I am generally not a SAD Nancy, evening in the dreary Northwest.  I actually love the grey and rain that saturates Portland, luckily, but I am not for these overwhelmingly gritty and spiceful beers.  Some people live then though.  I have met several people who believe this is the best season of beer.  I'm a lemony summer kind of fit generally.  If I want something heavy I go for a classic porter or stout, of which there are many great ones available all year round.  So, what can you do.  Its just opinion vs opinion, palate vs palate.

So... nothing to recommend but maybe trying the seasonal stock for yourself.  Let me know what you think in the comments below!  I'm intrigued by what other's taste ^_^

Thursday, November 8, 2012

Blogging Hibearnation

Hello friends,

   It's been awhile, I know.  But, if you can sympathize with a 12hr a day work schedule, then you can see why it has been some time since I've been able to tickle your imaginations with wondrous and strange sugar-plumed beers from the great northwest and beyond.  But now, side-saddling this lounge chair with Nobbit purring dutifully by my side I gaze at my computer screen, gripped by that odd mixture of apprehension and opportunity doing cartwheels in my ribcage, I must decide between the tale of the beer which was my old friend from closer-to-home, or which was a bit of home from afar...
   We'll start with what was the norm, from the supermarket to my hotel room.

Shock Top Belgian Wheat from Fort Collins, CO

   It was a hot day in September, 2012.  I had been thrown into a culture that I thought only existed in politically-incorrect 80's sitcoms and I desired beer to assist my mental juices as I contemplated my new environment.  Gazing at the beer wall of the local supermarket I was barraged by dozens of new names and images, some cute, some creepy, some mildly intriguing, but none enough so to get me to pay for a 6 pack I may passionately dis-like, so I stayed safe.  "It" beer Shock Top Belgian Wheat came to my aid and hand-in-hand we left the store.

Widmer on tap, TO THE EXTREME! XD
   Other than Widmer, which is right from my backyard, Shock Top was the only beer available that came fairly close to home (or at least wasn't bible-belt brewed).  The thing about Widmer is that, it's just sooo much better on tap.  With the comparison in the back of my head, it's almost difficult to enjoy it from a bottle, so, as a result, no Widmer passed these lips while I was away.  This sudden realization almost makes me feel like a traitor... But maybe this will help.  I encourage all folks who have a Widmer tap easily available to go now and enjoy their refreshing array of ales.  Now, back to Shock Top.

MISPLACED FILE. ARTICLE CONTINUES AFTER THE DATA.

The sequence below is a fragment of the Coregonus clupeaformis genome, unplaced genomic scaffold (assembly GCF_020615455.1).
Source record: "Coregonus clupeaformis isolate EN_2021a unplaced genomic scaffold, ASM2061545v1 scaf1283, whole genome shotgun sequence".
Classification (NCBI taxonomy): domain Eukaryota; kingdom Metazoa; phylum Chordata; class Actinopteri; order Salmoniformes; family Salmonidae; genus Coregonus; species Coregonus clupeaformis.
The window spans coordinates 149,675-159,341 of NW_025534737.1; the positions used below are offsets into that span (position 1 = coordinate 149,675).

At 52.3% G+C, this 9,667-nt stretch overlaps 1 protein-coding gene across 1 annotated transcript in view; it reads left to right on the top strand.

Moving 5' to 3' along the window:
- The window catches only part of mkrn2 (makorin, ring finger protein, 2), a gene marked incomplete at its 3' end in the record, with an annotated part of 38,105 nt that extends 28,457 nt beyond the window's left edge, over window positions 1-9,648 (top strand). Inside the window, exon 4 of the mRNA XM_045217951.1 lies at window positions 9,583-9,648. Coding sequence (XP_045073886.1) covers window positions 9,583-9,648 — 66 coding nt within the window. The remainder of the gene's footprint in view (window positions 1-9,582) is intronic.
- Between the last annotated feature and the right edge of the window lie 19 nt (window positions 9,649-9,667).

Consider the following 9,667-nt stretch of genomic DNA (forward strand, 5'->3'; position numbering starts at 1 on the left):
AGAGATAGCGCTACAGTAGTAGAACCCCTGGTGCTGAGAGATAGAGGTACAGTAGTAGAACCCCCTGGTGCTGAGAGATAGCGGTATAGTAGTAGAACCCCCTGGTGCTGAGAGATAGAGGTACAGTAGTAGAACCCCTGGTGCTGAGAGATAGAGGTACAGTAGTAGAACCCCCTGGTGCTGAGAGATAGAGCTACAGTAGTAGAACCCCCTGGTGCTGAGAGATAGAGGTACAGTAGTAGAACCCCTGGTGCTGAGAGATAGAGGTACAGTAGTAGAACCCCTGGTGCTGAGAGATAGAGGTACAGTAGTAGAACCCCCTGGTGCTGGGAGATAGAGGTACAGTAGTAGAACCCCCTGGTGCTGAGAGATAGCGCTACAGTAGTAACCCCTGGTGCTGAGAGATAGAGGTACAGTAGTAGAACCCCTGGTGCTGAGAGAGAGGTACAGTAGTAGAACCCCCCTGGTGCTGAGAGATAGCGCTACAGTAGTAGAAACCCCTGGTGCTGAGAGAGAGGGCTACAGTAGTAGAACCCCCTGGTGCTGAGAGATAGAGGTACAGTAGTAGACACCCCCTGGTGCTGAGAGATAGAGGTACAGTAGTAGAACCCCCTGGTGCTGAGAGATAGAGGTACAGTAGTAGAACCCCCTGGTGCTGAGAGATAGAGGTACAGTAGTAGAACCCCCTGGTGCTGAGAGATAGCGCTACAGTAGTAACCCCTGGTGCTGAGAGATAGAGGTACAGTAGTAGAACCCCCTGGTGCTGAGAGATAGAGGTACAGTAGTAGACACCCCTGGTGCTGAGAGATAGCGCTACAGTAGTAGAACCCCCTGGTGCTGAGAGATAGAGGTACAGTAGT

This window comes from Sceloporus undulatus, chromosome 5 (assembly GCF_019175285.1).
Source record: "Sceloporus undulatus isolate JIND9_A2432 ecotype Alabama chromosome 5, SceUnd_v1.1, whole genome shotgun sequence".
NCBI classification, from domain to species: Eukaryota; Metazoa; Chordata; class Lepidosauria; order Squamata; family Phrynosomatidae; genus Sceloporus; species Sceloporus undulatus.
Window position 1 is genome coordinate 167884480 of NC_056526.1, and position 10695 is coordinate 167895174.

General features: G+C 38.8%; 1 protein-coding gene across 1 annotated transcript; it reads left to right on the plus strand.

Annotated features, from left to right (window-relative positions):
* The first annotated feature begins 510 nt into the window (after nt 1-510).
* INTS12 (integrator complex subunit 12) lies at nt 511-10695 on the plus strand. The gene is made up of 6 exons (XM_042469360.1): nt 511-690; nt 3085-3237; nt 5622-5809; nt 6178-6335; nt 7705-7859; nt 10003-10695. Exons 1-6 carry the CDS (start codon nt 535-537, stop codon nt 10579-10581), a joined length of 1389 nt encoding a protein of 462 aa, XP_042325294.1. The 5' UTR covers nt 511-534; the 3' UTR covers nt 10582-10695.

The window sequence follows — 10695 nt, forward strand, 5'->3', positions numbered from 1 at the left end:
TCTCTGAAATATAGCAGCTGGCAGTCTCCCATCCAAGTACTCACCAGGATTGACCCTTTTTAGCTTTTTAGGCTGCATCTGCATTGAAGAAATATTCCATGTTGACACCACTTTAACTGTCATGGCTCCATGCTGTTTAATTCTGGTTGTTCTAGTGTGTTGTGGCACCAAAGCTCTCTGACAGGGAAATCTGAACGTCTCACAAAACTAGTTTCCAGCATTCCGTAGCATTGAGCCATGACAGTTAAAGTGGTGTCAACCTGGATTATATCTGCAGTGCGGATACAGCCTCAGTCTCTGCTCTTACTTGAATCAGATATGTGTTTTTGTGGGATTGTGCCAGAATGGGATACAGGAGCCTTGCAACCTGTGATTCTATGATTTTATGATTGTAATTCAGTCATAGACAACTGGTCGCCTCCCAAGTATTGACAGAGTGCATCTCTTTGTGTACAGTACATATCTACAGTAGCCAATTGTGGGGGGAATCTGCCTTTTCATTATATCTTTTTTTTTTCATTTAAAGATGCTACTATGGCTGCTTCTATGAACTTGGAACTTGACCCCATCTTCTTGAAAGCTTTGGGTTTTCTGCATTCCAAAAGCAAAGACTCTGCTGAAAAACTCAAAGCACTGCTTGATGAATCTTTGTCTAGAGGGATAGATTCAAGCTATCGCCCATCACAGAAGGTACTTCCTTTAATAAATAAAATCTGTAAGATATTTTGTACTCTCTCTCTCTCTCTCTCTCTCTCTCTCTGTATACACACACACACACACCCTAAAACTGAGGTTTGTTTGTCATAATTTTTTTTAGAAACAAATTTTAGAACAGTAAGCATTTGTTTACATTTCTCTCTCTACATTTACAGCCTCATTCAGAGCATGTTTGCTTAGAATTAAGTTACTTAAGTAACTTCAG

It even does windows
   It felt like a teensy bit of home as I endured oppressive humidity and startling stereotypes played out before mine eyes.  The Shock Top Belgian Ale plays its role perfectly whether its a victory drink at the top of South Sister (it was there with me and my fellow bears as we managed that "moderate" mountain-climbing adventure), or quenching the thirst of an over-heating bear on a patio overlooking North Carolina.  Shock Top Belgian Ale is crisp with light fruity tones, notes of clove, and a clean finish.  Great for someone who wants something better than the usual bottom-barrel brands, but don't want something as intense or hoppy as Ninkasi or Rouge.

   So, when your on an adventure or just generally wanting something more enticing than a Pabst, Shock Top is a safe base beer for your beery repertoire.
This just happens to be awesome and I would totally drive this car everywhere

Thursday, September 13, 2012

A Bear Abroad, Again

And so, I left.  With debt over my head and the road calling my name, but, it wasn't until too late that I discovered the two types of traveling.  This time I left for the money and the opportunity for freedom and adventures farther away than before, someday.  The real trouble was though, I left my heart behind.  When they say, home is where your heart is, it's true.  When I traveled with my heart beside me I was never homesick, rarely sad, and always comfortable.  When I left my heart behind I became instantly homesick, lost, and lonely.  I was discussing this dilemma with my once removed younger brother-bear, Bearalex, when he says,

"your a writer, you can write stories to express yourself"  -wisdom of a youth

Now, I don't consider myself a writer, but when I returned to my fading blog and jotted down a few lines I did start feeling better about where I was, and thus I was able to embrace the why and ignore the what.  A bit anyway.  Another thing which helps is returning to one of the passions which influenced this blog and aided in reconciling me and my heart, beer.  So, here's a go, far from my home, relaying beer.